Using Regular Expressions To Convert Oracle PL/SQL Stored Procedures to Postgres PL/PGSQL

We all know that there will eventually come a time when a major decision has been made to change databases. When a lot of custom SQL code has been written for the old database, which needs to be converted to the new one — and this is true especially when stored procedures are used a lot — , automated programs and regular expressions can be a speedy and efficient way to get the job done.

In this article, I will go through some main SQL syntax differences between Oracle PL/SQL and Postgres PL/PGSQL and how to use VB.Net and regular expressions to convert from one SQL version to another. You’ll get an opportunity to learn about regular expressions and know some main syntax differences in the two database versions of SQL above.

Replace PROCEDURE keyword with FUNCTION

In stored procedures, it is sometimes necessary to replace the keyword PROCEDURE in Oracle PL/SQL to FUNCTION in PostgresQL. So for example, the syntax:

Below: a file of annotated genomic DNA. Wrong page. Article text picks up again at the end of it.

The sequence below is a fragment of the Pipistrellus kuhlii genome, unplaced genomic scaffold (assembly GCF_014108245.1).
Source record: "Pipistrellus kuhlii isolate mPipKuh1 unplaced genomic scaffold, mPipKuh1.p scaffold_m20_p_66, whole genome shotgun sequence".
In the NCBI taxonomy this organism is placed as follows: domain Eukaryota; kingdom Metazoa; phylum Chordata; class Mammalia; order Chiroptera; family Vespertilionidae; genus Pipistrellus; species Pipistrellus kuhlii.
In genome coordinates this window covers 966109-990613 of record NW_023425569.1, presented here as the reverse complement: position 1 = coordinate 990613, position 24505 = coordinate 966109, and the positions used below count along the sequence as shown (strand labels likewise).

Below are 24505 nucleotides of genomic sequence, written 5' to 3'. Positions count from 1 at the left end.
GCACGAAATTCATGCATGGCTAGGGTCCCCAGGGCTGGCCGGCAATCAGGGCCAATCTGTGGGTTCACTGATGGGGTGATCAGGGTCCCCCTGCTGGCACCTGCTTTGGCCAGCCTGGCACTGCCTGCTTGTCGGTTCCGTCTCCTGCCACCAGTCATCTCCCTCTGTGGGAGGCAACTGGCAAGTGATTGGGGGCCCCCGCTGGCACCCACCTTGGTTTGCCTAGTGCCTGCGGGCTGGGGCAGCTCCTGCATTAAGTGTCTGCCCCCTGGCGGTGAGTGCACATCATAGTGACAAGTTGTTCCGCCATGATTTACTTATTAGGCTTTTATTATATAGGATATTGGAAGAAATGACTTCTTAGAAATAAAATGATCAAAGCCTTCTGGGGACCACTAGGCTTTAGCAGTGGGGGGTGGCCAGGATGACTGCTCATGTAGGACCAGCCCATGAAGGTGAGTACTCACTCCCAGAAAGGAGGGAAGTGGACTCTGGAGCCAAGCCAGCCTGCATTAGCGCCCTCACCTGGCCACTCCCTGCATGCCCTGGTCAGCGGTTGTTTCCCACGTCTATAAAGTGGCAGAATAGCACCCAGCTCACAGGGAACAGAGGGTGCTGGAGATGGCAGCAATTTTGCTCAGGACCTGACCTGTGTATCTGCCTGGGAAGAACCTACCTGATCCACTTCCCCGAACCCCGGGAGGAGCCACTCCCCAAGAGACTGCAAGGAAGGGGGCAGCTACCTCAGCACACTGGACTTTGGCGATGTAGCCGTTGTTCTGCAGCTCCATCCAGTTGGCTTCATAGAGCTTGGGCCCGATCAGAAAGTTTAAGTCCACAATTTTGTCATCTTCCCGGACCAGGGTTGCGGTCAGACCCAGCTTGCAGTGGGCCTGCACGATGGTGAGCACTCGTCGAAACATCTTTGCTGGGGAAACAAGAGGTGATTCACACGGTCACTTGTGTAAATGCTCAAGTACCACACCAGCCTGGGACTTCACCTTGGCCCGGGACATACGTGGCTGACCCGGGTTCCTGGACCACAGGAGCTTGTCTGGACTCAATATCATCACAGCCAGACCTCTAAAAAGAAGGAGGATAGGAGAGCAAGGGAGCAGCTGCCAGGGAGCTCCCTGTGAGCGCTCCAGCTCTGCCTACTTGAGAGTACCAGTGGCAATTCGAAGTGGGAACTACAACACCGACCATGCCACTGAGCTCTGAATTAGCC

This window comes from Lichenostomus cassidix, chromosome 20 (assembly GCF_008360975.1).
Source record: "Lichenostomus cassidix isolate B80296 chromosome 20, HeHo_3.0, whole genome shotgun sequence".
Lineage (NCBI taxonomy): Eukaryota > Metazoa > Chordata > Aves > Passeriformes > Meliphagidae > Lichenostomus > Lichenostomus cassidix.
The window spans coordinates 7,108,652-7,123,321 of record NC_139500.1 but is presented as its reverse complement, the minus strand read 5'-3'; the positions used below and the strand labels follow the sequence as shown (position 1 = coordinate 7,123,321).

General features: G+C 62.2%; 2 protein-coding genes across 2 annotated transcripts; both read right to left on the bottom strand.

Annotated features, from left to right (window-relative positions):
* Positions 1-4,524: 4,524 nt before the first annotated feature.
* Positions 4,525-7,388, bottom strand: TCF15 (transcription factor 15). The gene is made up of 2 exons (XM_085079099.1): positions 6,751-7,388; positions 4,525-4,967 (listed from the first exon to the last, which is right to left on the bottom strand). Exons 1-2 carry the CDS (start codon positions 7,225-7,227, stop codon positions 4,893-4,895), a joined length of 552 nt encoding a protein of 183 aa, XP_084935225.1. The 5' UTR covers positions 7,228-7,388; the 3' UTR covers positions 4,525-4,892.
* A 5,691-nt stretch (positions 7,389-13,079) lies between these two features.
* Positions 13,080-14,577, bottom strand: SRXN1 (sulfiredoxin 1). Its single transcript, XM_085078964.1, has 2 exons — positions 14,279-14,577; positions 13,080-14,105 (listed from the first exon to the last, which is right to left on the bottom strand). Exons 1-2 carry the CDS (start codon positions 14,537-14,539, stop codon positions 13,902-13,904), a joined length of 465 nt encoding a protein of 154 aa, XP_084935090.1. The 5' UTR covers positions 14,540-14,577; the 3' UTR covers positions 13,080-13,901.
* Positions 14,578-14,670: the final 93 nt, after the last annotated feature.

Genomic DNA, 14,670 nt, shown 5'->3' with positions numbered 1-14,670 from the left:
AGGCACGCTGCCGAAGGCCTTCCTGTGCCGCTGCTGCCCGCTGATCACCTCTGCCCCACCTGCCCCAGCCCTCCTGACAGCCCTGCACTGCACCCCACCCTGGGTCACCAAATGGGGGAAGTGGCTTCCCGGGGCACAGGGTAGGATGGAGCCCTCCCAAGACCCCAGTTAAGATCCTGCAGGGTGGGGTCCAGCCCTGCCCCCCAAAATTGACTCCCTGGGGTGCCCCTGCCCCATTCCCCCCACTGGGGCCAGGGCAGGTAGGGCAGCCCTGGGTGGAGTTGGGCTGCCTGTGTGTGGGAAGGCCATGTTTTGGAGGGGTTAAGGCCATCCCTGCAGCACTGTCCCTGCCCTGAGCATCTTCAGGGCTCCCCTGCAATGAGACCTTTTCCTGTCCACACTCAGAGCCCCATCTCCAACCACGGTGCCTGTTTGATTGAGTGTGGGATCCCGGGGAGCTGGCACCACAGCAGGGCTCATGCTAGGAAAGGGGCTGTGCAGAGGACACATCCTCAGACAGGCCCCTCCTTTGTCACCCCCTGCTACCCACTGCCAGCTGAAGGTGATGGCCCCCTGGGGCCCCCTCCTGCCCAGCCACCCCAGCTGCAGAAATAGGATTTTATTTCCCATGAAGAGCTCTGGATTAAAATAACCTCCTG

CREATE OR REPLACE PROCEDURE

in Oracle/PLSQL would become:

CREATE OR REPLACE FUNCTION

in Postgres PL/PGSQL.

Or in more complex stored procedure bodies :

DROP PROCEDURE BATCHNO1_PROC;
CREATE PROCEDURE BATCHNO1_PROC(
IN_c_BatchNo IN VARCHAR2,
IN_c_BatchCategory IN VARCHAR2,
IN_c_BeginDate IN VARCHAR2,
IN_c_EndDate IN VARCHAR2,
OUT_n_ErrCode OUT NUMBER,
OUT_v2_ErrMsg OUT VARCHAR2,
OUT_n_Cnt OUT NUMBER
) IS

in Oracle PL/SQL, would become in Postgres PL/PGSQL :

DROP PROCEDURE BATCHNO1_PROC;
CREATE FUNCTION BATCHNO1_PROC(
IN_c_BatchNo IN VARCHAR2,
IN_c_BatchCategory IN VARCHAR2,
IN_c_BeginDate IN VARCHAR2,
IN_c_EndDate IN VARCHAR2,
OUT_n_ErrCode OUT NUMBER,
OUT_v2_ErrMsg OUT VARCHAR2,
OUT_n_Cnt OUT NUMBER
)AS
$BODY$

In VB.NET coding, after reading and loading the input file containing the original PL/SQL stored procedure, the relevant code would be converted by reading line by line (where in the code below, fileRowIndex or fileRowIndex1 is the current line being read within the program), as below: